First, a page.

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Island Roy

Island Roy, Downing’s, on the Rosguill peninsula is one of these special locations.

One of Donegal’s smallest inhabited Gaeltacht Islands linked to the mainland via two causeways.

It is a member of Ancaire the Co-operative for the small Donegal Islands, Comhdháil Oileán Na hEireann, the co-operative for the Islands of Ireland and a member of the Donegal County Council’s Islands committee.

The Island was forms from a glacier droplet thousands and thousands of years ago, which is evident is the debris stone and rock of all types viewed while walking the shoreline.

Quietly it sits in the Fjord Bay of Mulroy, a watching eye on its surrounding mainland hinterlands of Rosguill and Fanad Peninsulas.

It has seen many transformations on the mainland areas from its droplet formation into its wonderful location all those years ago.

It watched the sandstorms bury Lord Byron’s Castle and a village at the foot of Gaine MhorMountain, and it has seen the formation of the Townland’s of Rosapenna and Ballyhorgan from sands left behind from those sandstorms.  The famous Rosapenna Golf course today sits on those very sands.

While all this destruction and new land formation was going on within a stones through of the Island, it is unbelievable but true Island Roy was not affected by any of these environmental changes.

Today the Island is assessable via two causeways built in 1929 at request of the then Doctor for the area, Dr. McCluskey.

It was a request lodged by Dr. McCluskey to the Congestive Board Authority for the Rosguill area at that time secured the funding to have the causeways built using local labour.  The good Doctor was conscious of his care to the Island people, and the quality of care that he wanted to provide for these people that led to this request.  It pained him to get a call to the Island at night, when the only mode of transport was by curragh or stilts, depending on what the tide was doing at that moment. He wrote up an application for the building of the causeways and had it lodged with the board for consideration.  Thank

Planet Mars

Planet Mars and its association with Oileán Ruaigh, or its English name Island Roy.

On the 22nd January 2010 a media press release (BBC News) that a Donegal Island was to be twinned with the Planet Mars in order to raise awareness of climate change.

This was an unusual request suggested by a group of artist’s taking part in an activity project overseen by the Regional Cultural division of Donegal County Council to explore the role of Art in addressing climate change.

Island Roy had been mentioned during the Councils discussion on the project and it was Councillor Noel McBride who in his wisdom suggested that the rock for naming on MARS should be twinned with Island Roy, in Mulroy Bay, as the Islands name in a loose English translation of its original native Gaelic name of Oileán Ruaigh translated to Red Island.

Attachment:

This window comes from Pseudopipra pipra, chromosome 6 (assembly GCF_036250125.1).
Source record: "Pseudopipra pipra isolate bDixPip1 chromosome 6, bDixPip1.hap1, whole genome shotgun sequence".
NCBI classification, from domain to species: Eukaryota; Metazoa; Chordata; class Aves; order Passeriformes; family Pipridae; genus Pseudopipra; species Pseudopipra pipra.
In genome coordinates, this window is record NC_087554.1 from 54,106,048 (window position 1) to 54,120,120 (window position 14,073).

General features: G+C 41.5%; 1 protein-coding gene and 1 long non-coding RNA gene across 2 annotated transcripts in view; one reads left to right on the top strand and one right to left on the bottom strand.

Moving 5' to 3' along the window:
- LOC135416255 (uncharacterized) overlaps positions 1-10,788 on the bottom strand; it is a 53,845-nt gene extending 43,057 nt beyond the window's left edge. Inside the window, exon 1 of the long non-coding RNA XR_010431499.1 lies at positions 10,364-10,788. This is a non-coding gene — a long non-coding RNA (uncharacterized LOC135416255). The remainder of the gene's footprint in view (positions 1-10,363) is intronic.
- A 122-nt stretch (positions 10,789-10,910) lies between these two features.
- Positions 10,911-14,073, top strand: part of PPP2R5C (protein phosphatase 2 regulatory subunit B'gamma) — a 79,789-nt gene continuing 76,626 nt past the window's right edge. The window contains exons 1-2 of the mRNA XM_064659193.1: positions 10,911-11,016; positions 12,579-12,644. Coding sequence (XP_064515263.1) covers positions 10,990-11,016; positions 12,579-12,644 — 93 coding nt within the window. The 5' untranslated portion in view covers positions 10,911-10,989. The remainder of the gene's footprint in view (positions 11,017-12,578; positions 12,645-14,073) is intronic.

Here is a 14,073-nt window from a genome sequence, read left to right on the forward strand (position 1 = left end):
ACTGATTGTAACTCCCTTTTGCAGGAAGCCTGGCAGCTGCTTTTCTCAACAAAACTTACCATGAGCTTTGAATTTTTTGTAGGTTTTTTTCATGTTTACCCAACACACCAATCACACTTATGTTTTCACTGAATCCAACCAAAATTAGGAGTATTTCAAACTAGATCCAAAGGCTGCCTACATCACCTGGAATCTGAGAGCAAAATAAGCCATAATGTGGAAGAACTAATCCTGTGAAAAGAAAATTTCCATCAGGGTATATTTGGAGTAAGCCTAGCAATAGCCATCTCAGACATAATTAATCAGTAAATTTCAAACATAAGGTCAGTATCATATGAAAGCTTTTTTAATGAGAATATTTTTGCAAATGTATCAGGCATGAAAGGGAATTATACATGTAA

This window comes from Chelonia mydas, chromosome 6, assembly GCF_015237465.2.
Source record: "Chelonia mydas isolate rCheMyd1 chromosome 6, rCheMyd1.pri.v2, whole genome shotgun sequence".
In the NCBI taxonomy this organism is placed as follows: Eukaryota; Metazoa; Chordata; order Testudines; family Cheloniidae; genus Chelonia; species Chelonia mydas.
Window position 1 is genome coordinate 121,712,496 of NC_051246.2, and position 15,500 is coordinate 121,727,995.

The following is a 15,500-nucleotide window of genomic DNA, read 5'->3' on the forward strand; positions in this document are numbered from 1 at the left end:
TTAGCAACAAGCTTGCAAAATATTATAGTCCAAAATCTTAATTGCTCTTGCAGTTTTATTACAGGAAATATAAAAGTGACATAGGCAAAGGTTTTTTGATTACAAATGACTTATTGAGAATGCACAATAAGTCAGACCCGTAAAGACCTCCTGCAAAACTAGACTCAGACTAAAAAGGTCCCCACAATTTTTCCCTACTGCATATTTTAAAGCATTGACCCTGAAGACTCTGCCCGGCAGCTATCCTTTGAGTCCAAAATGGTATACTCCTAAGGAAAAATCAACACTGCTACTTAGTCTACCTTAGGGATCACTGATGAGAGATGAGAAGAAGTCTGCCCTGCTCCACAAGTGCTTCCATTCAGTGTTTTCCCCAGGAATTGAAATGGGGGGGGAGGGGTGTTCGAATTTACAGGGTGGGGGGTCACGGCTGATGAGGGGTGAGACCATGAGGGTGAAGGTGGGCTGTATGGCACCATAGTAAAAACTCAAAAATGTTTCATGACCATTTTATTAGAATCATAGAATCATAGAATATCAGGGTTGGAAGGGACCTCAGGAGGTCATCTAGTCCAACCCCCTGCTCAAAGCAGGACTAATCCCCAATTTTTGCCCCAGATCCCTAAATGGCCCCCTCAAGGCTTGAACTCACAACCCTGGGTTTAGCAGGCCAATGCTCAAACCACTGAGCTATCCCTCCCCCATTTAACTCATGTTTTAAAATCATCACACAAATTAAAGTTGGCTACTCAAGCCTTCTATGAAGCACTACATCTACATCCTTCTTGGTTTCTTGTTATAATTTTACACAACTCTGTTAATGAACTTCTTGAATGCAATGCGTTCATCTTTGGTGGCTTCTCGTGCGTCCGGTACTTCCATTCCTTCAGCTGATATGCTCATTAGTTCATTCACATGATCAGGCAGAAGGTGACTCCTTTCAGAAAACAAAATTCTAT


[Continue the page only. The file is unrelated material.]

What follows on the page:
Part of Donegal to be twinned with Mars (Belfast Telegraph)

On the 4th February 2010 the media also carried a story:-

The idea of twinning a place in County Donegal with a location on Planet Mars may sound out of this world, but it could become a reality within weeks?

At that stage the Regional Cultural Centre in Letterkenny, as part of a new public Art project, were informing the Milford/Letterkenny Electoral Area that the time frame for submissions under this project were closing by the end of that week.  The location for the twinning could be a peninsula, an Island, a beach or even a rock within the Milford/Letterkenny Electoral Area.

John Cunningham Assistant Manager of the Regional Cultural Centre in Letterkenny said, “We have had dozens of suggestions and in the end it will mean that a little part of MARS will be permanently named after a place in Donegal.”   The most suitable of the suggestions will be forwarded to NASA which will officially name a feature on MARS after somewhere in Donegal, Ireland.

The US-based Art’s Group the League of Imaginary Scientist’s, (LOIS) are the project leaders on,

“Lovely Weather Art and Climate Change, Public Art Project”

24th March 2010

It was publicly announced that Island Roy, was the location named for participation in the project and that Oileán Ruaigh was to be the location name used by NASA on a chosen feature on MARS.

May 2010

The LOIS came to Island Roy for project work on the Island and its surrounding waters and hinterlands, while also visiting Scoil Niamh Brid in Downing’s. It was a fun time stretching the imagination yet thinking about the Planet Mars and what did it really came through, what of it exists today.  All simple questions, yet it requires the imagination to take a picture to the fore.

The Project was put on display at the Regional Cultural Centre in Letterkenny in November of 2010 and remained there until January of 2011.

It was on the 16th of September 2010 that a rock of iron-based meteorite which had at some time crashed into the Red Planet, was located by the endeavour, was named by NASA scientists who called this rock Oileán Ruaidh, which is the Gaelic name for an Island off the northwest coast of Ireland ( Island Roy).

In years to come when Space history becomes a part of the educational curriculum this little Island in

Donegal will have its place in the text books of our future generations.

We hope you have enjoyed the account.

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